April 19, 2007.
Order, Supreme Court, Bronx County (Dianne T. Renwick, J.), entered on or about October 31, 2006, which, to the extent appealed from, denied the motion by defendant New Palace Painters Supply to amend its answer to assert a cross claim for common-law contribution and indemnification against its codefendants, granted defendant Marchese's motion for summary judgment dismissing the Labor Law and common-law negligence claims against it, and granted plaintiff's cross motion for partial summary judgment against New Palace on the Labor Law § 240 (1) claim, unanimously affirmed, without costs.
Before: Mazzarelli, J.P., Sullivan, Sweeny, Malone and Kavanagh, JJ.
Plaintiff sustained her prima facie burden on her Labor Law § 240 (1) claim through admissible evidence that her decedent, who was engaged in renovating the property, fell through an open hole from an unsecured piece of plywood that had been laid over the beams when the platform shifted, and that no safety device was provided to prevent his fall ( see Carpio v Tishman Constr. Corp. of N.Y., 240 AD2d 234). In opposition to this prima facie showing, New Palace failed to raise any genuine issue of fact or conflicting evidence ( see Ernest v Pleasantville Union Free School Dist., 28 AD3d 419).
The decedent was not the sole proximate cause of the accident. There is no evidence that safety devices existed on the site and were made available to him. Any alleged contributory negligence attributable to him in applying knee pressure to the plywood to set a beam is immaterial because the statutory violation has been established as a proximate cause of his injury ( see Miraglia v H L Holding Corp., 36 AD3d 456; Cabrera v Board of Educ. of City of N.Y., 33 AD3d 641; cf. Blake v Neighborhood Hous. Servs. of N.Y. City, 1 NY3d 280, 290).
New Palace admitted in its answer that it was the general contractor, and denied plaintiffs allegations that Marchese was the general contractor that had hired the decedent's company. These formal judicial admissions, which Jacobellis, a principal of New Palace and Fran-Ju, confirmed in his affidavit and deposition testimony, take the place of evidence and are concessions, for the purpose of this litigation, of the truth of a fact alleged by an adversary ( see Falkowski v 81 3 of Watertown., 288 AD2d 890; Bogoni v Friedlander, 197 AD2d 281, 291-292, lv denied 84 NY2d 803). After Marchese sustained its prima facie burden, New Palace failed to raise an issue as to whether Marchese was the general contractor or statutory agent ( see Coque v Wildflower Estates Developers, Inc., 31 AD3d 484, 488; Armentano v Broadway Mall Props., Inc., 30 AD3d 450).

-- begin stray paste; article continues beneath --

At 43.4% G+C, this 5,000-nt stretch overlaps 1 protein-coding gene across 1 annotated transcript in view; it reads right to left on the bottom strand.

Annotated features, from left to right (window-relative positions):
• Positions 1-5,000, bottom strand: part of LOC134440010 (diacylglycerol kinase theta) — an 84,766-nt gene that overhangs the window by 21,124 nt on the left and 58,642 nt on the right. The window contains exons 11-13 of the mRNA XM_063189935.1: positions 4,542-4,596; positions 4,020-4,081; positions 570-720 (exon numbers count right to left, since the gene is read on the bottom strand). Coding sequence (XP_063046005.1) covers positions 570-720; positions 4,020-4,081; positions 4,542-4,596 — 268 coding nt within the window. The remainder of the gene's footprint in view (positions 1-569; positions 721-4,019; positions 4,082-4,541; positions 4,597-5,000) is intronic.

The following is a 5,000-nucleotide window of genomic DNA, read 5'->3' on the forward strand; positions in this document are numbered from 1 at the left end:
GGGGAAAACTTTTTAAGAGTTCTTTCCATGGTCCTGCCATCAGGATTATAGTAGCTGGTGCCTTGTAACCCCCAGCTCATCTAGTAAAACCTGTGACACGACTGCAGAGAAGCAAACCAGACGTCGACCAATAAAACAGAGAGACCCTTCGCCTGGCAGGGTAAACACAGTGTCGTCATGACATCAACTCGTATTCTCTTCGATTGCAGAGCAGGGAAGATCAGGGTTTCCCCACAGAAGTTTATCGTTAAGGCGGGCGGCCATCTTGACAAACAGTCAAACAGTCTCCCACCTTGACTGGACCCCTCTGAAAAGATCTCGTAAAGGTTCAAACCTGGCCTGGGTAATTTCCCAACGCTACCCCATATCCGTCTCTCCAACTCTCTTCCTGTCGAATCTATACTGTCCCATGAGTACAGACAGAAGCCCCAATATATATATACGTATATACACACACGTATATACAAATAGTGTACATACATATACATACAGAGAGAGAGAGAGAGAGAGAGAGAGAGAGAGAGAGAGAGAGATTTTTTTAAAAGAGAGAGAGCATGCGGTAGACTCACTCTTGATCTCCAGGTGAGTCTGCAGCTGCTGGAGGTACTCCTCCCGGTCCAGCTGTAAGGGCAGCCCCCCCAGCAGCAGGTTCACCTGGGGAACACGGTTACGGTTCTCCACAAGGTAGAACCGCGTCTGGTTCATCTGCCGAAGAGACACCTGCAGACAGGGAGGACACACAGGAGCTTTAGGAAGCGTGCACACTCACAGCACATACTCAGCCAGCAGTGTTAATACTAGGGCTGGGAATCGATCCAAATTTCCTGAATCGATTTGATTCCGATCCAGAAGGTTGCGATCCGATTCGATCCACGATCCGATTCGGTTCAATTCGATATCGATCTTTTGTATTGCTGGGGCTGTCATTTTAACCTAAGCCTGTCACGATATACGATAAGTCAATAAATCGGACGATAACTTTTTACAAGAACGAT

For the same reasons, the New Palace motion to amend its answer to assert indemnification and contribution claims against Marchese was correctly denied on the ground that it lacked merit. Nor did New Palace demonstrate that Fran-Ju was its alter ego on the project ( see Longshore v Davis Sys. of Capital Dist., 304 AD2d 964, 965-966; cf. Martinez v Plaza Prospect Apt, Inc., 25 AD3d 437). The record shows that while they shared common owners and officers, Fran-Ju and New Palace were separate entities, not a parent/subsidiary. Fran-Ju held the real property; New Palace ran the paint stores. Fran-Ju hired New Palace to run the renovation project, agreeing to fund the costs. There was no showing that Fran-Ju supervised, directed or controlled the contractors or work involved on the project, or that it entered contracts with subcontractors or provided tools or materials.